into a blur that resembled shining scales.  Scales.  He shuddered and was swamped by a sudden,
unexplainable flood of fear.  He fought the emotion, reminding himself that D’Argo had promised to keep him

“A measure of weight.  You’re about a hundredth of a sakmar, although you feel like you’ve gained a sakmar or
two.”  D’Argo felt a heavy tremor run through John, affecting his entire body.  “Are you all right?  Do I need to
stop, John?”    

“No, I’n fine.”  

The tone worked almost too hard to sound confident; an undertone of concern or fear in the brief phrase
leached through despite Crichton’s effort to hide it.  D’Argo kept moving toward the Den, debating whether to
set John down a second time so he could see what was going on.  His deliberations were cut short by a
cheerier comment.  

“Hey, D?  Wha’s taters?”  

                                                                              * * * * *

D’Argo crossed the span to Pilot’s center island and then turned around to give John his first look at Moya’s
partner.  “Whoa, lobster!” was muttered quietly from somewhere near his waist, and he made a mental note to
ask John later to explain about ‘lobster’.  “Hi, Pi’ot!” came next, louder and more cheerfully.  But John had
managed to get his second hand latched on to D’Argo’s arm, and his grip tightened spasmodically as the pair
approached Pilot’s consoles, transmitting something far less assured through the contact.  

“Pilot, you have a visitor.”  

D’Argo turned around to ease Crichton down onto Pilot’s consoles.  “John, is it all right if Pilot steadies you for a
microt while I get behind you?”  

When he did not get a response, he craned his neck to see what John was doing.  Crichton’s full attention was
focused on his hand, which was still firmly latched onto D’Argo’s sleeve.  He was biting his lip in concentration
and glaring furiously at the curled fingers.  

“Lehgo … f’elling bas’ards!”  His fist ignored the command, prompting a low-pitched growl of frustration.  “Wai’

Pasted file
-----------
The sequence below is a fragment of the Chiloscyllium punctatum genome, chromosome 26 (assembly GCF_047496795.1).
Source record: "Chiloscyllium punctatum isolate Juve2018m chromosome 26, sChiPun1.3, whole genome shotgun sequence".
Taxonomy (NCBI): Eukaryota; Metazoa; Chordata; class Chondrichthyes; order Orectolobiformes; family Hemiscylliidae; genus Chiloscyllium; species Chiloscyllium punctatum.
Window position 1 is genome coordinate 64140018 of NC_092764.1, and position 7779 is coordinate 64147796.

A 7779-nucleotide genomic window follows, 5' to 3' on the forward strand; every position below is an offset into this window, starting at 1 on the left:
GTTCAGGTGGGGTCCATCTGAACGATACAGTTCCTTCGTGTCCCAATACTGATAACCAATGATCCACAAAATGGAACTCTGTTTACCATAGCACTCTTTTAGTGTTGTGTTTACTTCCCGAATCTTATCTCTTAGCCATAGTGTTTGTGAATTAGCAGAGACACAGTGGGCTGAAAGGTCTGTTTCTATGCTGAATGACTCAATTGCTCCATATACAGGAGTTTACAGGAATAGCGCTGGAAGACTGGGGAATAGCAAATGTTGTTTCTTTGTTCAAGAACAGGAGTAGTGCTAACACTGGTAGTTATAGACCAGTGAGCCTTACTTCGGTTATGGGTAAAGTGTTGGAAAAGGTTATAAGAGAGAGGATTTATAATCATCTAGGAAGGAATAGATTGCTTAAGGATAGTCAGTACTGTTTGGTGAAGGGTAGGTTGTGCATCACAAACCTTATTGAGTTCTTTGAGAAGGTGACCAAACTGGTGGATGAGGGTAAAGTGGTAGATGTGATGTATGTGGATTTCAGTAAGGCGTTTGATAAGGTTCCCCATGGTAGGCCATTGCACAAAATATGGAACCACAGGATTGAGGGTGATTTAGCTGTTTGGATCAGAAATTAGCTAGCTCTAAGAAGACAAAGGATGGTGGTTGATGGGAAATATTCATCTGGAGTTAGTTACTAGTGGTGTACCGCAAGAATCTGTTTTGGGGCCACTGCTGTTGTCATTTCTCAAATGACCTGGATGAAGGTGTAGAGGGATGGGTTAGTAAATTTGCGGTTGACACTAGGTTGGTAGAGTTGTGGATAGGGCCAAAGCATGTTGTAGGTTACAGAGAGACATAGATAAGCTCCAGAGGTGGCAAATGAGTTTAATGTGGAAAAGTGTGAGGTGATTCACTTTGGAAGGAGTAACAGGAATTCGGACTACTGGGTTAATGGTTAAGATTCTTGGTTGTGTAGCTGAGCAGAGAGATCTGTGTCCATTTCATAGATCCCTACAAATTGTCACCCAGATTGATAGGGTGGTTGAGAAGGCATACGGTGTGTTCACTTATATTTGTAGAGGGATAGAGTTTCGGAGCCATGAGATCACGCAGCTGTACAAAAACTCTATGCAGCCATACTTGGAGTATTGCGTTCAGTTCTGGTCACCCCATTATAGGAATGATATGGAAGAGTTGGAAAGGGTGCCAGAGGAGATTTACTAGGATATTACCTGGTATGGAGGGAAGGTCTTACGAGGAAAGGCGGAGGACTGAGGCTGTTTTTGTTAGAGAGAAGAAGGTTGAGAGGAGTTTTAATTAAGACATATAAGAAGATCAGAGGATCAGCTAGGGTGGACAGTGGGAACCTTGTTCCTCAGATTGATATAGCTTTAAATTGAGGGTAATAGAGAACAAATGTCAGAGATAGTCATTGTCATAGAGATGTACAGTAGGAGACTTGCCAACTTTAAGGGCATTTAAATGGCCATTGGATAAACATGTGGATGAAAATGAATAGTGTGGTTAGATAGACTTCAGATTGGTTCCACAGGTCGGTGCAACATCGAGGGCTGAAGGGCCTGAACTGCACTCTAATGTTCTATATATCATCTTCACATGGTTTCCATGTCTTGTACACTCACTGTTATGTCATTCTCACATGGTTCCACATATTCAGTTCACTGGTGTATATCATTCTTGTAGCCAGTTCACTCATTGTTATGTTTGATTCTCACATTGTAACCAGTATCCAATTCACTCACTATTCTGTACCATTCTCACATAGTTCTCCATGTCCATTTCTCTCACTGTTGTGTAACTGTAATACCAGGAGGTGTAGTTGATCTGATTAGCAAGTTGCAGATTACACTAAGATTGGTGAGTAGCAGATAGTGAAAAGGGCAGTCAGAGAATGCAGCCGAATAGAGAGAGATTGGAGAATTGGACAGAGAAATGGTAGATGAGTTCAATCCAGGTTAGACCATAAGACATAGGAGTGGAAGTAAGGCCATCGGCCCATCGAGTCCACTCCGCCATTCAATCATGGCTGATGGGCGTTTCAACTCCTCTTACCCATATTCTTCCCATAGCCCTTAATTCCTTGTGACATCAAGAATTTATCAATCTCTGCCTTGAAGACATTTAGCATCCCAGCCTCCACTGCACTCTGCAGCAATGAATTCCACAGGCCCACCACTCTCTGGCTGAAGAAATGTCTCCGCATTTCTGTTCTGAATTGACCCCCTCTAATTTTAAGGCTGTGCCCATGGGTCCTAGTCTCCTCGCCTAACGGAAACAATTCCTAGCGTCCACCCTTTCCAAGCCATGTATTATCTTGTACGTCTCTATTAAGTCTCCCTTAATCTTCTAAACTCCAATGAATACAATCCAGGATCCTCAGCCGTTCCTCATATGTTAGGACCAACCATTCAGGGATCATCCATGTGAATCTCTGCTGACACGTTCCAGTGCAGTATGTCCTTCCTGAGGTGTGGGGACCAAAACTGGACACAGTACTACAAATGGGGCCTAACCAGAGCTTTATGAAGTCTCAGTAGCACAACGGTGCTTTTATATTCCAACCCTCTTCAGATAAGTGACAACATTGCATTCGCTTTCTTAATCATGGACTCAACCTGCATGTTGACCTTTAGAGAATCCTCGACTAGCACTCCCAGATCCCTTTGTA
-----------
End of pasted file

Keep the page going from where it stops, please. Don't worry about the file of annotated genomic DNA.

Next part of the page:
mi’rot.  Is s’uck,” he said to D’Argo, enunciation suffering from his fixation on the frozen hand.  There was
another angry noise from the inverted figure, but the hand was still fastened securely around his arm.  D’Argo
eased a single finger under each of John’s, providing the additional pressure necessary to get the grip to
release one finger at a time but allowing John to do most of the work.  

“Bas’ards,” John growled a second time.  

“I’m going to put you down next to Pilot now,” D’Argo warned him once the hand had swung free.  “He’s going to
steady you until I can get you turned around.”  

There was a brief hesitation preceding the confident response, “Tha’s fine.”  When D’Argo straightened up,
John was looking nervously at the arms that were holding him upright.  

“It is good to see you again, Commander Crichton.”  Pilot had enveloped him with two of his arms while he used
a third to steady his head.  “I have missed our conversations.”  Pilot surveyed the uncertain smile and anxious
expression, and added, “I have missed you.”

D’Argo swung John around so his legs dropped inside the enclosure and his body was facing Pilot completely.  
He waited, hovering, until he was sure that Pilot had John supported securely, and then backed away, watching
the conflicting emotions flicker across Crichton’s face.  He was obviously battling a lack of memory while trying